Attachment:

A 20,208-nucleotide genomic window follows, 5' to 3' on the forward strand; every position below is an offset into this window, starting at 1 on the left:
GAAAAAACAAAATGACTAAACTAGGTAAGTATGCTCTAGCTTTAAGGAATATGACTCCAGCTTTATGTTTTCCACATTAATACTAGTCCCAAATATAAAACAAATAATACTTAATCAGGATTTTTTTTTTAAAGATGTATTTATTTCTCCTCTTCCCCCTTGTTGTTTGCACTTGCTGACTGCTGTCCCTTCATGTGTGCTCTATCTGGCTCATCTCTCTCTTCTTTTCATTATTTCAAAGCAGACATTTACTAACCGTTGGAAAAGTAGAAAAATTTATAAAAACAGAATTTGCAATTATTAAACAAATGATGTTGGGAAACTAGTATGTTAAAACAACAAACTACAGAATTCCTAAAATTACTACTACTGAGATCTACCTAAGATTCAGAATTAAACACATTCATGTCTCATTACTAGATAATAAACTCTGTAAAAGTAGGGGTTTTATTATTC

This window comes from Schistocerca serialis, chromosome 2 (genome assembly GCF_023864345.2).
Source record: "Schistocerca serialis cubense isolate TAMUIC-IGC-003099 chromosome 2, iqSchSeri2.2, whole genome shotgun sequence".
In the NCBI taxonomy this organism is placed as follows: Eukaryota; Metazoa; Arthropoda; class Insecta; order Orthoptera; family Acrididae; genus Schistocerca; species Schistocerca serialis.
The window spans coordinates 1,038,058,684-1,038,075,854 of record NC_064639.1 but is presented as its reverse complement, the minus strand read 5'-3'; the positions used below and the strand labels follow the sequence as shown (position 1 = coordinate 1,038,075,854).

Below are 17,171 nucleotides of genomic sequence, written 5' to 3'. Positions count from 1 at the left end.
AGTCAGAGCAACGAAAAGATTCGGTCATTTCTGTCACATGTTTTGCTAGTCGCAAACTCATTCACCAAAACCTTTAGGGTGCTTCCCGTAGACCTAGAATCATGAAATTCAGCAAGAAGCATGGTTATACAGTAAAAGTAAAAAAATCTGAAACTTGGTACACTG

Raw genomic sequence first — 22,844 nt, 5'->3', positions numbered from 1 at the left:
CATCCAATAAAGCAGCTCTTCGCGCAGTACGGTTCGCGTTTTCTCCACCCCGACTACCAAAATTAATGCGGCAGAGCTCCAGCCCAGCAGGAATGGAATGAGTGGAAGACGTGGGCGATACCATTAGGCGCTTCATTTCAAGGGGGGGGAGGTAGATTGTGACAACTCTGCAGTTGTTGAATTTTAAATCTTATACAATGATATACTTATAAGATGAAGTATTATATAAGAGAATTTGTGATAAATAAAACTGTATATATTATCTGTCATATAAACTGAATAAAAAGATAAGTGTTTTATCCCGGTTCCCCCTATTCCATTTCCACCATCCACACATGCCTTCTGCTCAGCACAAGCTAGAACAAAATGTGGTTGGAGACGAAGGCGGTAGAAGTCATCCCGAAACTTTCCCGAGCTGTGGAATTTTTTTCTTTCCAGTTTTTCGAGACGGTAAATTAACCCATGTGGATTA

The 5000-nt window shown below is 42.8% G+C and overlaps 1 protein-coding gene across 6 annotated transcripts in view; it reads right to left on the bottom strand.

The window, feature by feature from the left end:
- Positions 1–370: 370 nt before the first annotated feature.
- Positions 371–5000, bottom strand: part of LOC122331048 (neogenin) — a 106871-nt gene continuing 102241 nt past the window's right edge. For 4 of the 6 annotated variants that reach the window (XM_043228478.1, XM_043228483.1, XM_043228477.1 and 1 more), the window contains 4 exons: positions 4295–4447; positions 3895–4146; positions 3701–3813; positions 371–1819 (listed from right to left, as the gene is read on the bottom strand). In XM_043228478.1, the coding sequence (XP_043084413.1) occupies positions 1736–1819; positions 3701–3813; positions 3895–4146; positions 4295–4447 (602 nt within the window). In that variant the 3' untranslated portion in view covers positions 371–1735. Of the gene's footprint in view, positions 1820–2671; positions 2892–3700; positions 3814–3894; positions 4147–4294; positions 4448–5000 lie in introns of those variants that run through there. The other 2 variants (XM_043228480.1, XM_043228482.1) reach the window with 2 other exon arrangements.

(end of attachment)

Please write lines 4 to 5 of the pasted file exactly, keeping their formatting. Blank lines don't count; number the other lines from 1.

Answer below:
Source record: "Schistocerca serialis cubense isolate TAMUIC-IGC-003099 chromosome 2, iqSchSeri2.2, whole genome shotgun sequence".
In the NCBI taxonomy this organism is placed as follows: Eukaryota; Metazoa; Arthropoda; class Insecta; order Orthoptera; family Acrididae; genus Schistocerca; species Schistocerca serialis.